New weight loss medications

By Helaine Krasner MS, RDN, CSOWM, CDN

You may have noticed that there are a lot of commercials for weight loss medications lately. In recent years the FDA approved a class of medications called glucagon-like peptide-1 (GLP-1) receptor agonists, also known as GLP-1 analogues or incretin mimetics. Two popular drugs are liraglutide and semaglutide, along with newcomer tirzepatide. They are sold under various brand names, mainly as daily or weekly injectables. These medications were developed to treat type 2 diabetes, and a secondary benefit was found to be weight loss. Research studies were done using these medications to specifically study the weight loss effect on individuals with and without diabetes. Based on positive results, a number of GLP-1 medications have now been approved for weight loss.

How do these medications promote weight loss?

GLP-1 is a gastrointestinal hormone that stimulates insulin secretion by the pancreas and increases satiety through direct action on the hypothalamus area of the brain. This has the effect of slowing gastric emptying, keeping you full longer, increasing satiety, and decreasing appetite. Other health benefits include improvements in blood pressure and cholesterol levels as well as cardiovascular function.

How do I know if these medications are a good option for me?

If you are not getting adequate results from improvements in dietary and lifestyle behaviors adding a weight loss medication to the equation may provide benefit. These medications are meant to be used in conjunction with healthy lifestyle habits and are not a quick fix or permanent solution for weight loss. Losing even 5-10 percent of body weight can provide significant health benefits. Be aware that weight regain can occur quite rapidly when medication is discontinued. These medications are not recommended for individuals with gastroparesis, inflammatory bowel disease, or those with a history of pancreatitis, or a personal or family history of a rare form of thyroid cancer.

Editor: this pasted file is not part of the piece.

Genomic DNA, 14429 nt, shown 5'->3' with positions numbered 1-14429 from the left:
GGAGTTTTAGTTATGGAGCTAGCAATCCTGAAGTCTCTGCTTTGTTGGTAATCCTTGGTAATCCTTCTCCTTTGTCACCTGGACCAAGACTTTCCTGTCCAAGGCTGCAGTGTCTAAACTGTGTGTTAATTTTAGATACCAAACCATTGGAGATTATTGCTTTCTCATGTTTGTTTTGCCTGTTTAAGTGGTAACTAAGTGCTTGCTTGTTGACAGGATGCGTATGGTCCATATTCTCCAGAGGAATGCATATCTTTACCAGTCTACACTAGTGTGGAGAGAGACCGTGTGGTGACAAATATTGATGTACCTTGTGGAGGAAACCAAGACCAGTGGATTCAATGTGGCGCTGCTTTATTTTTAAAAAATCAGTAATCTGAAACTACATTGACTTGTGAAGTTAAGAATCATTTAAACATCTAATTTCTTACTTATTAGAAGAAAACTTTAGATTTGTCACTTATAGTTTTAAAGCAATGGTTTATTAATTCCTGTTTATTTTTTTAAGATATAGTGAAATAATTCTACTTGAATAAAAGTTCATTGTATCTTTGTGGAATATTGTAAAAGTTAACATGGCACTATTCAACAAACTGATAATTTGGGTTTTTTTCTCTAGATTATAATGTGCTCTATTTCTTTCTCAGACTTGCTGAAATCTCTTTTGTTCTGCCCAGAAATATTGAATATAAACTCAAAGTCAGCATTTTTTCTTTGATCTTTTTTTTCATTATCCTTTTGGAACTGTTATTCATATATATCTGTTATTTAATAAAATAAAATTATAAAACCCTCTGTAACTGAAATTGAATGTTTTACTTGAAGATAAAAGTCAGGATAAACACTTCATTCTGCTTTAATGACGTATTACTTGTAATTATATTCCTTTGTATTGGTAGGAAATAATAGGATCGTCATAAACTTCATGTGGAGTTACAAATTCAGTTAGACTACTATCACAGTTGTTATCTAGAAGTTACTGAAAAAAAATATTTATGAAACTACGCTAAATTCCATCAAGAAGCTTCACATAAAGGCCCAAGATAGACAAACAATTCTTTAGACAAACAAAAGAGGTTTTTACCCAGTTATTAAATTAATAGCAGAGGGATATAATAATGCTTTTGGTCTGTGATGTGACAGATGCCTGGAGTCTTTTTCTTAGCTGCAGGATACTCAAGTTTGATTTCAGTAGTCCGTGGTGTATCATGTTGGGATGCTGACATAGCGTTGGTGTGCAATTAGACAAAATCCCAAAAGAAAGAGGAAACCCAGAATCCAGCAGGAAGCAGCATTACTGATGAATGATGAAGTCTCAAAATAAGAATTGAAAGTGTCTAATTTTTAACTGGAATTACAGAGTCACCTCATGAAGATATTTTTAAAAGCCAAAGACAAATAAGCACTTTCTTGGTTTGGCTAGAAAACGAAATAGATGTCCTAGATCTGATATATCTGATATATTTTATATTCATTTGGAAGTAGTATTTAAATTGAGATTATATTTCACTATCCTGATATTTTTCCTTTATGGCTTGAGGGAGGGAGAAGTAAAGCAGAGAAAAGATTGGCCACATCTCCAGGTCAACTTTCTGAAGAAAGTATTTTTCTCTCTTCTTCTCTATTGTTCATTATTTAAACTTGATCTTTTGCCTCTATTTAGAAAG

What are the potential side effects?

The most common side effects include nausea, vomiting, diarrhea, constipation, abdominal pain, headache, fatigue, indigestion, dizziness, abdominal distention, belching, hypoglycemia, increased heart rate, and flatulence.

What is the cost?

Insurance coverage can vary widely based on individual plan and medical profile. Promotional discount offers may be available for certain medications or through specific pharmacies.

How can I learn more?

Start by speaking with your physician. Not all healthcare providers are knowledgeable in treating overweight and obesity. Consider seeking out a specialist in metabolic and bariatric care with a supervised medical weight management program that includes access to a registered dietitian nutritionist to promote healthy eating patterns that meet your individual needs and preferences.


  • Lifestyle modification is the foundation for treating overweight and obesity
  • Weight loss medications are considered an important adjunct tool for weight loss
  • Several prescription weight loss medications are now available
  • Losing as little as 5-10 percent of body weight can result in significant health benefits
  • Talk to your physician to learn if medication may be appropriate for you


Collins L, Costello RA. Glucagon-like Peptide-1 Receptor Agonists. [Updated 2023 Jan 13]. In: StatPearls [Internet]. Treasure Island (FL): StatPearls Publishing; 2023 Jan-.

Helaine Krasner MS, RDN, CSOWM, CDN is a registered dietitian nutritionist who takes great pride in helping our Bariatric and Medical Weight Management patients achieve their health and weight loss goals.